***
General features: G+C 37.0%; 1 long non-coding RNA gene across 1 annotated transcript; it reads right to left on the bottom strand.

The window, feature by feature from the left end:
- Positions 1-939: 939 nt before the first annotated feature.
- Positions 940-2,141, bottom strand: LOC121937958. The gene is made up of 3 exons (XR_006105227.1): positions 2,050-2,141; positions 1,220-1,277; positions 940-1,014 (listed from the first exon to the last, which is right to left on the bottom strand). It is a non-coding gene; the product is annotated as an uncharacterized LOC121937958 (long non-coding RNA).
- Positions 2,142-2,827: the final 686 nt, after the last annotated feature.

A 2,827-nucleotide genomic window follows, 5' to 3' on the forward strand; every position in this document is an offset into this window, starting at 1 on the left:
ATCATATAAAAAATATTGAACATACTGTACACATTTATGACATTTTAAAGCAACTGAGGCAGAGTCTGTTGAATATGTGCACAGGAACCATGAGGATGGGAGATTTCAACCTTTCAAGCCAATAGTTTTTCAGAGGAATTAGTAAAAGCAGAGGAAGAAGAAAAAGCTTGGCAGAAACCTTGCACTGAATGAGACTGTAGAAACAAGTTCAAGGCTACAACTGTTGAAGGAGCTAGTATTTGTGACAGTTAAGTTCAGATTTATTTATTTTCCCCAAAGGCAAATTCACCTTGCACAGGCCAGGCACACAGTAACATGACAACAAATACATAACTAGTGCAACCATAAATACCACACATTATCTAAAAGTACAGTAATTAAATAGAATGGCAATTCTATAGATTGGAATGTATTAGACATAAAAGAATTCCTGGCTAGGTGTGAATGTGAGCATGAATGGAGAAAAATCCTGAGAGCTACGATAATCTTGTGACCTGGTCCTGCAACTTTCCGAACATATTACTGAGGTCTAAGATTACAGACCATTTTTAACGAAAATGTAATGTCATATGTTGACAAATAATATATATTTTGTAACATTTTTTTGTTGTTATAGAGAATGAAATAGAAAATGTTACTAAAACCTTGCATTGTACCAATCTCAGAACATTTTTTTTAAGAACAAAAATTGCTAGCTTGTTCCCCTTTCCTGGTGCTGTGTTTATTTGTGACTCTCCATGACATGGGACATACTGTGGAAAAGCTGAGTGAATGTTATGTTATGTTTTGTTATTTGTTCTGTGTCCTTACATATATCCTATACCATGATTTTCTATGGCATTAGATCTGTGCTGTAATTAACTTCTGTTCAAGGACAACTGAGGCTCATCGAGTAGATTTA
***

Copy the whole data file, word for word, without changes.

General features: G+C 37.0%; 1 long non-coding RNA gene across 1 annotated transcript; it reads right to left on the bottom strand.

The window, feature by feature from the left end:
- Positions 1-939: 939 nt before the first annotated feature.
- Positions 940-2,141, bottom strand: LOC121937958. The gene is made up of 3 exons (XR_006105227.1): positions 2,050-2,141; positions 1,220-1,277; positions 940-1,014 (listed from the first exon to the last, which is right to left on the bottom strand). It is a non-coding gene; the product is annotated as an uncharacterized LOC121937958 (long non-coding RNA).
- Positions 2,142-2,827: the final 686 nt, after the last annotated feature.

A 2,827-nucleotide genomic window follows, 5' to 3' on the forward strand; every position in this document is an offset into this window, starting at 1 on the left:
ATCATATAAAAAATATTGAACATACTGTACACATTTATGACATTTTAAAGCAACTGAGGCAGAGTCTGTTGAATATGTGCACAGGAACCATGAGGATGGGAGATTTCAACCTTTCAAGCCAATAGTTTTTCAGAGGAATTAGTAAAAGCAGAGGAAGAAGAAAAAGCTTGGCAGAAACCTTGCACTGAATGAGACTGTAGAAACAAGTTCAAGGCTACAACTGTTGAAGGAGCTAGTATTTGTGACAGTTAAGTTCAGATTTATTTATTTTCCCCAAAGGCAAATTCACCTTGCACAGGCCAGGCACACAGTAACATGACAACAAATACATAACTAGTGCAACCATAAATACCACACATTATCTAAAAGTACAGTAATTAAATAGAATGGCAATTCTATAGATTGGAATGTATTAGACATAAAAGAATTCCTGGCTAGGTGTGAATGTGAGCATGAATGGAGAAAAATCCTGAGAGCTACGATAATCTTGTGACCTGGTCCTGCAACTTTCCGAACATATTACTGAGGTCTAAGATTACAGACCATTTTTAACGAAAATGTAATGTCATATGTTGACAAATAATATATATTTTGTAACATTTTTTTGTTGTTATAGAGAATGAAATAGAAAATGTTACTAAAACCTTGCATTGTACCAATCTCAGAACATTTTTTTTAAGAACAAAAATTGCTAGCTTGTTCCCCTTTCCTGGTGCTGTGTTTATTTGTGACTCTCCATGACATGGGACATACTGTGGAAAAGCTGAGTGAATGTTATGTTATGTTTTGTTATTTGTTCTGTGTCCTTACATATATCCTATACCATGATTTTCTATGGCATTAGATCTGTGCTGTAATTAACTTCTGTTCAAGGACAACTGAGGCTCATCGAGTAGATTTA